Da Banana Bunch - The Original Donkey Kong 64 Soundtrack :: Review by Chris
Most Nintendo 64 gamers spent countless hours playing Donkey Kong 64 around the turn of the century. The game was a significant departure for the series since it offered expansive 3D levels similar to Banjo-Kazooie instead of the 2D platforming of the Donkey Kong Country series. The composers Grant Kirkhope and Eveline Novakovic ensured that the series' characteristic melodiousness and diversity was kept alive. However, they also carefully adapted to the new gameplay by offering multiple variations of each level theme that varied according to the environment. It was a challenge to select the tonne of tracks from the original score into a single one disc soundtrack release. The Da Banana Bunch - The Original Donkey Kong 64 Soundtrack was a European promotional album that attempted to achieve this. Although it featured more elaborate track titles, bonus arrangements, and a screensaver, it failed in comparison to the Donkey Kong 64 Official Soundtrack and Donkey Kong 64 Soundtrack CD in several ways.
The soundtrack is opened by the infamous "DK Rap", now dubbed "Da Banana Bunch". Opinions were initially mixed about this track, some finding it a fun accompaniment to the title screen and yet more people finding it an abomination to rap music. One good thing about the rap is how each verse is dedicated to one of the five characters of the game and even features accompaniment by each of their instruments. This works amusingly with the visuals and helps to establish their personalities from the outset. However, the lyrics are so cringe-worthy ten years on with lines such as "He's finally back to kick some tail" even winning dubious awards. Many will want to skip this one, although revisiting it is bound to bring back strong memories. The other iconic theme on the soundtrack is the enjoyable arrangement of the Donkey Kong Country main theme for the Jungle Japes level, "Jungle Madness". A synthesized big band provides a jazzy take on the melody while boisterous percussion and animal sound effects bring the jungle to life. In the game, the theme is arranged multiple times in simple ways to represent the changing environments, though the soundtrack appropriately focuses on just the original theme.
The various worlds for the game is each portrayed by a fitting and memorable theme. Angry Aztec's "The Sands of Mystery", for example, features intricately shaped melodies and distinctive instrumentation stereotypical of ancient civilizations and accessible to people of all ages. Frantic Factory's "Toys R Alive" gives a sinister image of clockwork toys coming alive with a focus on tuned percussion, metronomic features, and pseudo-horror passages. However, it's definitely Creepy Castle's "Haunted Banana" that contains the most horror parodies with its organ backing and haunting laughs, though Kirkhope's characteristic light-hearted lyricism remains as prominent as ever. Other additions include a Banjo-Kazooie influenced dance to portray Fungi Forest during the daytime and a beautiful depiction of the Crystal Caves with pizzicato strings and tuned percussion. The boss themes featured for the Angry Aztec and Fungi Forest levels tend to be fast-paced orchestral variations on the level themes. They can be generic on a stand-alone basis, though they're very effective in the game and occasionally showcase orchestral brilliance during their development.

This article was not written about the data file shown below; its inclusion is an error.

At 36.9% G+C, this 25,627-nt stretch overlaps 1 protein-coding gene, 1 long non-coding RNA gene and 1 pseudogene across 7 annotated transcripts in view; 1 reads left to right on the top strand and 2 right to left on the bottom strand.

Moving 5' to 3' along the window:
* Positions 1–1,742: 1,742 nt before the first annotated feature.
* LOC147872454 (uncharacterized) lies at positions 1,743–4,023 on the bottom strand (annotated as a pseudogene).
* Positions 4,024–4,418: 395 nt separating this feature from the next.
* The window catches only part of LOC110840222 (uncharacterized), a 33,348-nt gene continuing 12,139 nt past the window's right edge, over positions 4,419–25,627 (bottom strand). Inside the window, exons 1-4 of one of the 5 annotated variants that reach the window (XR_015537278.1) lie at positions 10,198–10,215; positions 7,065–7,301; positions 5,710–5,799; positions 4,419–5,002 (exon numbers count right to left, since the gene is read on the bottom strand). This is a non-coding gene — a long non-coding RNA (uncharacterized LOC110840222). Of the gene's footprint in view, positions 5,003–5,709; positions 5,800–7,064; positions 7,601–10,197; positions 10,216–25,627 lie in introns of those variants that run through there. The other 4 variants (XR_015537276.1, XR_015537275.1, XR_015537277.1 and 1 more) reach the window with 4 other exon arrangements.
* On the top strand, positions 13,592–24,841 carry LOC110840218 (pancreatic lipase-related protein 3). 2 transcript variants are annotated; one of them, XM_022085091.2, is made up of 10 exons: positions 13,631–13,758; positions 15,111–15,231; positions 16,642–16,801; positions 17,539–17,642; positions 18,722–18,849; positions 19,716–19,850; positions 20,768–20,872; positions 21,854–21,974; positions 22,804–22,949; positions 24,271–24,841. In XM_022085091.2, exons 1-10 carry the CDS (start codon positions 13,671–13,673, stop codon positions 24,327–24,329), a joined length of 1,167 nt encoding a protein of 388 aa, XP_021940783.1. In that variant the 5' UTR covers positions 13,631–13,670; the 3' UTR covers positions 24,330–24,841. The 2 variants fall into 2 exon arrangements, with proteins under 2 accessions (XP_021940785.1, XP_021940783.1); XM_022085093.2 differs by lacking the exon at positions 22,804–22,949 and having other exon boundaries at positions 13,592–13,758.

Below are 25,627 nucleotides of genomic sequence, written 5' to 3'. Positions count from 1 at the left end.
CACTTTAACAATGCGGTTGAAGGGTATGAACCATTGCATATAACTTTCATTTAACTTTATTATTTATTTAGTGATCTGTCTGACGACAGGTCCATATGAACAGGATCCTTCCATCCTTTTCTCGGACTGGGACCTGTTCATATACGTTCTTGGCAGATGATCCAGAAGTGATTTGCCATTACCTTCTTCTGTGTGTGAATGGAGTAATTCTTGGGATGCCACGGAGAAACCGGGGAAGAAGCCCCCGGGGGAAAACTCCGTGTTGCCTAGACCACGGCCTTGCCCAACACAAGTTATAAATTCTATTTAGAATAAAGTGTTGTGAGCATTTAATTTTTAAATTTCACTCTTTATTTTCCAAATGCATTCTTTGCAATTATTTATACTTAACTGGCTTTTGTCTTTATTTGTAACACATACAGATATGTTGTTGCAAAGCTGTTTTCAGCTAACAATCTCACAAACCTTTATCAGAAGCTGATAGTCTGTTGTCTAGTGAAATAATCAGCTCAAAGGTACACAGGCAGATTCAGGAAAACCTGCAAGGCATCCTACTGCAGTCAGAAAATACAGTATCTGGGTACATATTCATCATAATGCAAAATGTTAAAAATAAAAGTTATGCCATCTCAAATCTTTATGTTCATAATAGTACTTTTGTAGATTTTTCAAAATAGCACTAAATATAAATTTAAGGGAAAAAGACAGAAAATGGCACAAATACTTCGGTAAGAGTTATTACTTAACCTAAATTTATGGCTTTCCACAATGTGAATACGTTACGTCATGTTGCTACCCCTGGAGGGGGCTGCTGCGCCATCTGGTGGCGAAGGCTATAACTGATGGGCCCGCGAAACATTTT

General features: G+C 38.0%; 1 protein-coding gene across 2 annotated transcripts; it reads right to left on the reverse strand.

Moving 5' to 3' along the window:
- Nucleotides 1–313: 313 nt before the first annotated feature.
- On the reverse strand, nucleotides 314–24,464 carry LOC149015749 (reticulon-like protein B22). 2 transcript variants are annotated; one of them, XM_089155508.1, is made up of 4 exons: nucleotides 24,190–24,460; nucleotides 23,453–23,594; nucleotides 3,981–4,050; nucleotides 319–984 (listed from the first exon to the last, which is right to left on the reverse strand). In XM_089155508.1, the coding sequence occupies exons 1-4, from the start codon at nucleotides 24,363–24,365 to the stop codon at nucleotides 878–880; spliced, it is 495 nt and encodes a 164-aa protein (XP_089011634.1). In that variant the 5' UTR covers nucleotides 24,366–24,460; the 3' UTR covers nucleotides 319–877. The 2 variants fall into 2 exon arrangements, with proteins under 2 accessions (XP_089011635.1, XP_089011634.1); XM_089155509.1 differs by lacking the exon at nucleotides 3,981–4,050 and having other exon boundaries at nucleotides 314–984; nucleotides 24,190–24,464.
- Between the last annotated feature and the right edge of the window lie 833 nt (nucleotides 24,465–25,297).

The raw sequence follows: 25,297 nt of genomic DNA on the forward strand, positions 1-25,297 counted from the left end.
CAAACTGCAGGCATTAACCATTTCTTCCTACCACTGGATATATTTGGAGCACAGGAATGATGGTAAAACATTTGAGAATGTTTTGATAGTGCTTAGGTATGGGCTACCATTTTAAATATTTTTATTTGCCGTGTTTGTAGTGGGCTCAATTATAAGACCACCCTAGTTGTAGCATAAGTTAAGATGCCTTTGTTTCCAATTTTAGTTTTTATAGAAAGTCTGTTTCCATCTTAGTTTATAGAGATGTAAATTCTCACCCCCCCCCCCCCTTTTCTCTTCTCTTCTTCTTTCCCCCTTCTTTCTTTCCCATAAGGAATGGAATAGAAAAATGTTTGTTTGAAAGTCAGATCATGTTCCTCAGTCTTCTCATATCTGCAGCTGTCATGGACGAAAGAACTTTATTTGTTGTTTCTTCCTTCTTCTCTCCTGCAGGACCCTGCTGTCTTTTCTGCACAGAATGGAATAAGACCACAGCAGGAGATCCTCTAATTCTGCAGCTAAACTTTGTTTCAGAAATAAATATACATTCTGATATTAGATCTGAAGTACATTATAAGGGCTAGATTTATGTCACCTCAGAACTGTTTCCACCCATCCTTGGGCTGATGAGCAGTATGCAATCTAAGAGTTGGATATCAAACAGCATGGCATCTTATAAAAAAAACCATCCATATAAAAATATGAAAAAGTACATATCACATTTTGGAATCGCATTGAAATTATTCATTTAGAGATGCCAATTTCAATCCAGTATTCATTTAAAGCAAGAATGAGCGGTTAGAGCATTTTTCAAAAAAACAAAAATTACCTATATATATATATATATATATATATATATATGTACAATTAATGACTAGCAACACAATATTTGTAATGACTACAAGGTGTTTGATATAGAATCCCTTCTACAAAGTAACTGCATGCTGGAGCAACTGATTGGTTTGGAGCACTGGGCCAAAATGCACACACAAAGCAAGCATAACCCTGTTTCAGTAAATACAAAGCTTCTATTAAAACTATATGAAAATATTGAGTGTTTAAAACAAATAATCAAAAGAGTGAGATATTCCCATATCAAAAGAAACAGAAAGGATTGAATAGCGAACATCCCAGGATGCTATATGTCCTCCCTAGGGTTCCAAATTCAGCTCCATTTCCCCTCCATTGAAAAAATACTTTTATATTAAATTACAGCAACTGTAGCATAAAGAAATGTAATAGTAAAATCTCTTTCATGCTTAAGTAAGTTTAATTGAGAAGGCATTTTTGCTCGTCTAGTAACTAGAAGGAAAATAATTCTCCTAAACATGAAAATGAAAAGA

The main problem with this release is that it fails to include many of the most interesting pieces from the original score. Though the loss of a few action themes and jingles doesn't really matter, the serene "DK Island", moody "Gloomy Galleon", and action-packed "Hideout Helm" represent a much larger loss. Surprisingly, there are nonetheless two exclusives to this release the overly clichéd villain's theme "The Mad Scientist" and the straightforward reprise of the "DK Island" theme for the ending theme "Kong-Conclusion". The main reason for the various absences is that Nintendo of Europe's Acoustic Department once again decided to remix several themes as a bonus for the soundtrack release following their infamous work on N64Y2K. Once again, they do a hideous job, making the rap a hyper-repetitive mess, adding a vapid beat to Angry Aztec, and offering nothing substantial to Jungle Japes. All three remixes are instantly missable.
The Donkey Kong 64 soundtrack was certainly a good effort within the game. The various levels were portrayed with appropriate and catchy themes, though also sustained extended gameplay due to the interactive arrangements, while the boss and character themes were also convincing in context. On a stand-alone level, the melodic charms and intricate developments of the level themes still comes across despite the absence of the interactive feature. However, this particular soundtrack release features too many major omissions and superfluous additions to be worthwhile for most fans. It's not acceptable that three world themes were omitted while completely pointless remixes made it. It is therefore best to purchase the better presented Donkey Kong 64 Official Soundtrack and Donkey Kong 64 Soundtrack CD instead.
Overall Score: 5/10